During Napoleon's victorious campaign in Germany, the city of Kolberg gets isolated from the retreating Prussian forces. The population of Kolberg refuses to capitulate and organizes the ...
See full summary »
Der Sieg des Glaubens (English: The Victory of Faith, Victory of Faith, or Victory of the Faith) (1933) is the first propaganda film directed by Leni Riefenstahl. Her film recounts the ... See full summary »
King Frederick II (aka "Frederick the Great") of Prussia is engaged in a major battle against the Austrian army at Kunersdorf, and things aren't going well. The Austrians are inflicting ... See full summary »
Filming of the performance show the Deutsche Wehrmacht (German Army) made during the Reichsparteitag of the NSDAP in Nurnberg 1935. Showing the readiness and the will of the newly build ... See full summary »
This Nazi propaganda film purports to show the story of a Nazi Storm Trooper named Horst Wessel--here called "Hans Westmar"--who took part in street brawls and assassinations in Berlin in ... See full summary »
During Napoleon's victorious campaign in Germany, the city of Kolberg gets isolated from the retreating Prussian forces. The population of Kolberg refuses to capitulate and organizes the resistance against the French army, which immediately submits the city to massive bombardments. Written by
Eduardo Casais <email@example.com>
The film was first shown to German troops in Occupied France (La Rochelle). See more »
Saxony didn't separate itself from the Holy Roman Empire. It was separated after the Rheinbund was founded in 1806, to which Saxony was included later. Also, in the movie the inclusion of Saxony is mentioned by King Franz II. In real life it didn't happen until December, almost four months after Franz's resignation. See more »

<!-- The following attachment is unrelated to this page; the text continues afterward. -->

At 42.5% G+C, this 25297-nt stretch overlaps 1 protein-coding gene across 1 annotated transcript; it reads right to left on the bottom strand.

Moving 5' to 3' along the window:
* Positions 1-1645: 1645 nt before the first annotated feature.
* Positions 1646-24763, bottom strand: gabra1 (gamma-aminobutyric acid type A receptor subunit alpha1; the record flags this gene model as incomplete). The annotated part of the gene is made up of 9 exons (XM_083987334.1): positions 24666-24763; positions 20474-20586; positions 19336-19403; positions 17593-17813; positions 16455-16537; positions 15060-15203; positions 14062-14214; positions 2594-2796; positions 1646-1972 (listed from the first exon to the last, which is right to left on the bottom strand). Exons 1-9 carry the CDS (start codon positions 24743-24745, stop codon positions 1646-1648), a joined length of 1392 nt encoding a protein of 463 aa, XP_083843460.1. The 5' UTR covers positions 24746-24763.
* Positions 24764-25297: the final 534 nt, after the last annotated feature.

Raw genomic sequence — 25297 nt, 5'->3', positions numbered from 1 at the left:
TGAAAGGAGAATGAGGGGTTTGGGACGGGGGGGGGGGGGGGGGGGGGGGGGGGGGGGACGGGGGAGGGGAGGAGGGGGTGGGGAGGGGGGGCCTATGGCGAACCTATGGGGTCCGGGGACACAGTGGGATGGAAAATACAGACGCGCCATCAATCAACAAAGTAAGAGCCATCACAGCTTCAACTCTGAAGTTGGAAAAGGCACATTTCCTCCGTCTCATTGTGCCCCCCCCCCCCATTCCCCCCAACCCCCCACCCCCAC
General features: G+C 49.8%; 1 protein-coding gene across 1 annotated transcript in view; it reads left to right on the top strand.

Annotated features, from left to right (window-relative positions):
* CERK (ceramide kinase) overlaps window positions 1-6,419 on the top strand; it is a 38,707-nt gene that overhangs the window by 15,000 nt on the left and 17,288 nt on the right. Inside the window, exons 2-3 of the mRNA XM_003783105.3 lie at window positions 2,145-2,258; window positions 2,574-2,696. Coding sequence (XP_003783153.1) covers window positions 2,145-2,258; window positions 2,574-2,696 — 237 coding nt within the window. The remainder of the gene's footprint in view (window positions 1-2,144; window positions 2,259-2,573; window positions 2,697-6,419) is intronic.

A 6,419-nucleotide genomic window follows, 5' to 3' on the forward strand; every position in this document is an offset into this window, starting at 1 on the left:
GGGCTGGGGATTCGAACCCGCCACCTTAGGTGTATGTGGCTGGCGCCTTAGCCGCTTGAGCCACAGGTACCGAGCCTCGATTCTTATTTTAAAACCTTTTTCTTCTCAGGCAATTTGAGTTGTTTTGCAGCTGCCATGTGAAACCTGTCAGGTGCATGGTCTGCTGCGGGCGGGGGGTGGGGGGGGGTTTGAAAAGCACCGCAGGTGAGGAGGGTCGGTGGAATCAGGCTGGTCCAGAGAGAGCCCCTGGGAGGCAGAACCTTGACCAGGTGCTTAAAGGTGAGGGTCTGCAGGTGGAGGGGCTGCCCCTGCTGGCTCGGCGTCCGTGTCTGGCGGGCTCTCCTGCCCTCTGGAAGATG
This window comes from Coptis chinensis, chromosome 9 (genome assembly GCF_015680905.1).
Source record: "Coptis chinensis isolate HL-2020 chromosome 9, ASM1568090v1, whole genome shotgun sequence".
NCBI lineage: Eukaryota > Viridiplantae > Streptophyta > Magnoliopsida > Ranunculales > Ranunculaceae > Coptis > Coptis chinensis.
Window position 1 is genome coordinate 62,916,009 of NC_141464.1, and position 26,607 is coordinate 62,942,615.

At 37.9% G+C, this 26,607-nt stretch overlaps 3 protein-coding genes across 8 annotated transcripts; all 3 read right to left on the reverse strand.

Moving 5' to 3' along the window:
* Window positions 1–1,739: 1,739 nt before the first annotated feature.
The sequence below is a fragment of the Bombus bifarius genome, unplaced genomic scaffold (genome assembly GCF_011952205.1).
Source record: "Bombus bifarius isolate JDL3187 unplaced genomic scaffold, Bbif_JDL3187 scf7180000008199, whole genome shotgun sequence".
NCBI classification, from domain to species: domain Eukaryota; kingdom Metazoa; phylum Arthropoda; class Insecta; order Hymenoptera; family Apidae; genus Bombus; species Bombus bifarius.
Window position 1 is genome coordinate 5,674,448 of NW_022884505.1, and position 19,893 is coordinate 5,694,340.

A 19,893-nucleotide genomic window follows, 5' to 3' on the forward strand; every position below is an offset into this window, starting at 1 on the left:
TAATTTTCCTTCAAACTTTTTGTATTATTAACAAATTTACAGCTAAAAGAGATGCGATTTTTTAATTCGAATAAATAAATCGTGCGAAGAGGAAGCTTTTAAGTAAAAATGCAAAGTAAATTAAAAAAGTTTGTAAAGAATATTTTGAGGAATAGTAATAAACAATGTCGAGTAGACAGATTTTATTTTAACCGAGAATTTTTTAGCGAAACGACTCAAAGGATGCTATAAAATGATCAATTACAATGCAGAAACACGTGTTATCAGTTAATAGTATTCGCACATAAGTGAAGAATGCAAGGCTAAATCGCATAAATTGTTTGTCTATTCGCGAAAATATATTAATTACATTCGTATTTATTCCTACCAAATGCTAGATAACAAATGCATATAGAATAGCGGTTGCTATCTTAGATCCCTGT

Leading wars is handwork that needs to be learned.
Learned? Yes. But Handwork, Colonel? No, it's not handwork. It's a matter of the heart and the Kolbergers have a heart. They love their city and their home and their sea and their hedge. And therefore they will defend the city better than the commanders of the citadel will do.
See more »
Kolberg is one of those more timeless tales, of a small town besieged by a vast, greedy enemy. It is a story of the small people holding to their honour and duty, and ultimately triumphing over the mighty. The movie is set in the Napoleonic Wars, but the message is for the people of Germany just as they are being invaded by the Red Army and the American and British armies.
Goebbels film studios managed to film and distribute this movie just as the final battles of World War II were being fought. Its message of defiant defense in the face of hopeless odds was meant to rally the severely demoralised Germans as their homes were being threatened by the enemy. The songs and vivid colours were meant to entertain and raise morale as life became darker and darker.
Technically, its a masterpiece, and makes use of all kinds of modern shots, angles, and special effects. Its colours were terrible, though, but I trust it was the copy I saw. Of course, it might have been a result of the war constraints.
Seen in this context, this film is even more interesting than the entertaining story it presents.
8 of 10 people found this review helpful.
Was this review helpful to you?